WTO agrees to mediate Japan, South Korea electronics dispute
During a meeting in Geneva Wednesday, it agreed to establish a panel of three experts to determine if Japan violated WTO rules when it imposed restrictions on three classes of chemicals used in the production of smart-phone displays, TV screens and semiconductors.Updated: Jul 30, 2020, 09:46 IST
The World Trade Organization granted South Korea’s request for a dispute inquiry into Japan’s decision to restrict exports of electronics components.
During a meeting in Geneva Wednesday, it agreed to establish a panel of three experts to determine if Japan violated WTO rules when it imposed restrictions on three classes of chemicals used in the production of smart-phone displays, TV screens and semiconductors.
South Korea alleged Japan’s measures “constitute a politically motivated, disguised restriction on trade” that disrupted global value chains for South Korean manufacturers like Samsung Electronics Co. and SK Hynix Inc., according to a statement seen by Bloomberg.
The Japanese delegation expressed disappointment at South Korea’s decision to press ahead with the WTO complaint, saying in a statement Tokyo’s measures were intended to enhance control over dual-use items, and thus allowable under WTO rules. It added that bilateral talks were the “best and only way” to resolve the matter.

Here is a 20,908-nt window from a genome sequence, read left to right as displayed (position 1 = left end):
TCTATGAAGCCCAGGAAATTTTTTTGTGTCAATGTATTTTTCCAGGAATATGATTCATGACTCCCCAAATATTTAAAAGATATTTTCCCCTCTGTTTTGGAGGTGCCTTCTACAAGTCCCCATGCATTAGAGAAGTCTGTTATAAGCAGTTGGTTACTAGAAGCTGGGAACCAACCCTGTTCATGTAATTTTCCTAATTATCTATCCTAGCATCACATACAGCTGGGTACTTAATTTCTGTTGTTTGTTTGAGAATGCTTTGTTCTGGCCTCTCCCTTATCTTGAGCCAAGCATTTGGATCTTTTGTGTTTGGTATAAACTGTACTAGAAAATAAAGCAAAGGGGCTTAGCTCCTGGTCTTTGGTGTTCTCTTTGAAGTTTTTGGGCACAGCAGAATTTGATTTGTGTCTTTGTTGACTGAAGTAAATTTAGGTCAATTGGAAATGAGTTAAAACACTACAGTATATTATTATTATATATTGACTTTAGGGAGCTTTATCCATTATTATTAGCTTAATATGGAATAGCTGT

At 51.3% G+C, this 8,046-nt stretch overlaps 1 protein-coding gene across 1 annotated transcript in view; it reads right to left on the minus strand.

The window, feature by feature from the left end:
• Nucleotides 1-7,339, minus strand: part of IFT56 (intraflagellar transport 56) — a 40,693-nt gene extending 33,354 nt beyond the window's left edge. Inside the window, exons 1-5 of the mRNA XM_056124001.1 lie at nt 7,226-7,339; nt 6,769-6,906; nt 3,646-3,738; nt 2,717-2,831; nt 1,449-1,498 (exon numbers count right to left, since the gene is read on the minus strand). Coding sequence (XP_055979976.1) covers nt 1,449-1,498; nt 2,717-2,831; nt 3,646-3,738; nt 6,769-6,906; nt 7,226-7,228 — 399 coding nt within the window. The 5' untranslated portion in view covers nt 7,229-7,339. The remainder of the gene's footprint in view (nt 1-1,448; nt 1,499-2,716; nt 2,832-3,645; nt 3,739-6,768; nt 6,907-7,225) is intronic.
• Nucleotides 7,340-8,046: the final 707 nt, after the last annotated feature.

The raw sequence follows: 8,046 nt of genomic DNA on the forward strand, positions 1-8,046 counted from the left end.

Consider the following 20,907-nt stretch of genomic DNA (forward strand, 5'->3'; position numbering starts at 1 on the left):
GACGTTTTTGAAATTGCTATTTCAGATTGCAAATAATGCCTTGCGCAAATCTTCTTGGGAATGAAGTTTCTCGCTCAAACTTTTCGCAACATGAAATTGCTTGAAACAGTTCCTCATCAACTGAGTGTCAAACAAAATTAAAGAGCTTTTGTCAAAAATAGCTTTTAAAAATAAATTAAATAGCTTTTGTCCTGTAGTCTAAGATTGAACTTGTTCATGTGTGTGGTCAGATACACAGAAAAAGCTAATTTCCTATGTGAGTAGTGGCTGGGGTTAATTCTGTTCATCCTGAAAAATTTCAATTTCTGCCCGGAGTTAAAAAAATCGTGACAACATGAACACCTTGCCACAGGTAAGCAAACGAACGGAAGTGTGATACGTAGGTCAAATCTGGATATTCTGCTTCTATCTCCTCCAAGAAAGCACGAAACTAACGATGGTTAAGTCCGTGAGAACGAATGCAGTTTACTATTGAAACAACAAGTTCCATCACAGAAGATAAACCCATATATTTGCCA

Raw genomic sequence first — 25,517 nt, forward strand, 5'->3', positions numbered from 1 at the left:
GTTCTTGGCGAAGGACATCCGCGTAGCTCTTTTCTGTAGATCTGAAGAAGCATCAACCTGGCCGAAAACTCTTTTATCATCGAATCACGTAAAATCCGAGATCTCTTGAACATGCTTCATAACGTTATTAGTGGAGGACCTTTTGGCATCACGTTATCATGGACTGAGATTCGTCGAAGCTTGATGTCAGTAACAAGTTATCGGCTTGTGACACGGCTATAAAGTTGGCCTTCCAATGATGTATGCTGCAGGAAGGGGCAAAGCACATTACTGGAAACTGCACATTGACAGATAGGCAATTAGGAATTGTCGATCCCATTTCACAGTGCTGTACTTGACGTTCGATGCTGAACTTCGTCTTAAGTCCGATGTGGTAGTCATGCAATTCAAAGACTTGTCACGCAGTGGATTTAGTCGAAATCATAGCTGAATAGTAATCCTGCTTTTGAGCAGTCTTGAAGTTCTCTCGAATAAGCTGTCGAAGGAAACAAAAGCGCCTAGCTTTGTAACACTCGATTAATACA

Why Japan and South Korea Have Their Own Trade War: QuickTake
Trade relations between Tokyo and Seoul soured last year after South Korea’s top court ordered two of Japan’s largest companies -- Mitsubishi Heavy Industries Ltd. and Nippon Steel & Sumitomo Metal Corp. -- to compensate the families of South Koreans who were forced into labor during World War II.
The Japanese government said the move was illegal and unsuccessfully called on Seoul to resolve the matter according to a 1965 treaty that normalized relations and included a $300 million payment.
After the South Korean government rebuffed Japan’s overture, Japan announced its export restrictions and removed South Korea from its list of nations that are exempt from national-security export controls.